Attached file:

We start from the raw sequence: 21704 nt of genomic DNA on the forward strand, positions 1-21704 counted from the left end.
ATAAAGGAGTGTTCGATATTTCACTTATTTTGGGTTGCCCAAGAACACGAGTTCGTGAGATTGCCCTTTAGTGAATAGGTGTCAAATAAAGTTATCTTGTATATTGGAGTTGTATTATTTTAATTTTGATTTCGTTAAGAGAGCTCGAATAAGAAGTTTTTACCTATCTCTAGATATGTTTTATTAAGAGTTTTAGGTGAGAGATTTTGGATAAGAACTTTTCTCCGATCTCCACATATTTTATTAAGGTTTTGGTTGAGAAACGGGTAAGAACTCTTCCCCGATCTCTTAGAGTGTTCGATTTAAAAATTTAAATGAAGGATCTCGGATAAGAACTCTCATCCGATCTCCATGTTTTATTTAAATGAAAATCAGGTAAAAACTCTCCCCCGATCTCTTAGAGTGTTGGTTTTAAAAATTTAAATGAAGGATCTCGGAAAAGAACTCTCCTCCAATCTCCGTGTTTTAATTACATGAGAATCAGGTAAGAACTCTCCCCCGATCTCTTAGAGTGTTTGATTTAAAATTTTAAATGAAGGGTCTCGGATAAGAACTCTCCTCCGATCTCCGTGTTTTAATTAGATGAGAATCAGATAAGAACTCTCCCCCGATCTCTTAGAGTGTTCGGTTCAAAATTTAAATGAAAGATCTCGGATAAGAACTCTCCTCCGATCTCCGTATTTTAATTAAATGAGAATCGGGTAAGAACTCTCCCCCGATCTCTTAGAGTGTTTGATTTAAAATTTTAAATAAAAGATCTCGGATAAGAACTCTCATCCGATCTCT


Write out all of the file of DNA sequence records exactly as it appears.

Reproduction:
We start from the raw sequence: 21704 nt of genomic DNA on the forward strand, positions 1-21704 counted from the left end.
ATAAAGGAGTGTTCGATATTTCACTTATTTTGGGTTGCCCAAGAACACGAGTTCGTGAGATTGCCCTTTAGTGAATAGGTGTCAAATAAAGTTATCTTGTATATTGGAGTTGTATTATTTTAATTTTGATTTCGTTAAGAGAGCTCGAATAAGAAGTTTTTACCTATCTCTAGATATGTTTTATTAAGAGTTTTAGGTGAGAGATTTTGGATAAGAACTTTTCTCCGATCTCCACATATTTTATTAAGGTTTTGGTTGAGAAACGGGTAAGAACTCTTCCCCGATCTCTTAGAGTGTTCGATTTAAAAATTTAAATGAAGGATCTCGGATAAGAACTCTCATCCGATCTCCATGTTTTATTTAAATGAAAATCAGGTAAAAACTCTCCCCCGATCTCTTAGAGTGTTGGTTTTAAAAATTTAAATGAAGGATCTCGGAAAAGAACTCTCCTCCAATCTCCGTGTTTTAATTACATGAGAATCAGGTAAGAACTCTCCCCCGATCTCTTAGAGTGTTTGATTTAAAATTTTAAATGAAGGGTCTCGGATAAGAACTCTCCTCCGATCTCCGTGTTTTAATTAGATGAGAATCAGATAAGAACTCTCCCCCGATCTCTTAGAGTGTTCGGTTCAAAATTTAAATGAAAGATCTCGGATAAGAACTCTCCTCCGATCTCCGTATTTTAATTAAATGAGAATCGGGTAAGAACTCTCCCCCGATCTCTTAGAGTGTTTGATTTAAAATTTTAAATAAAAGATCTCGGATAAGAACTCTCATCCGATCTCT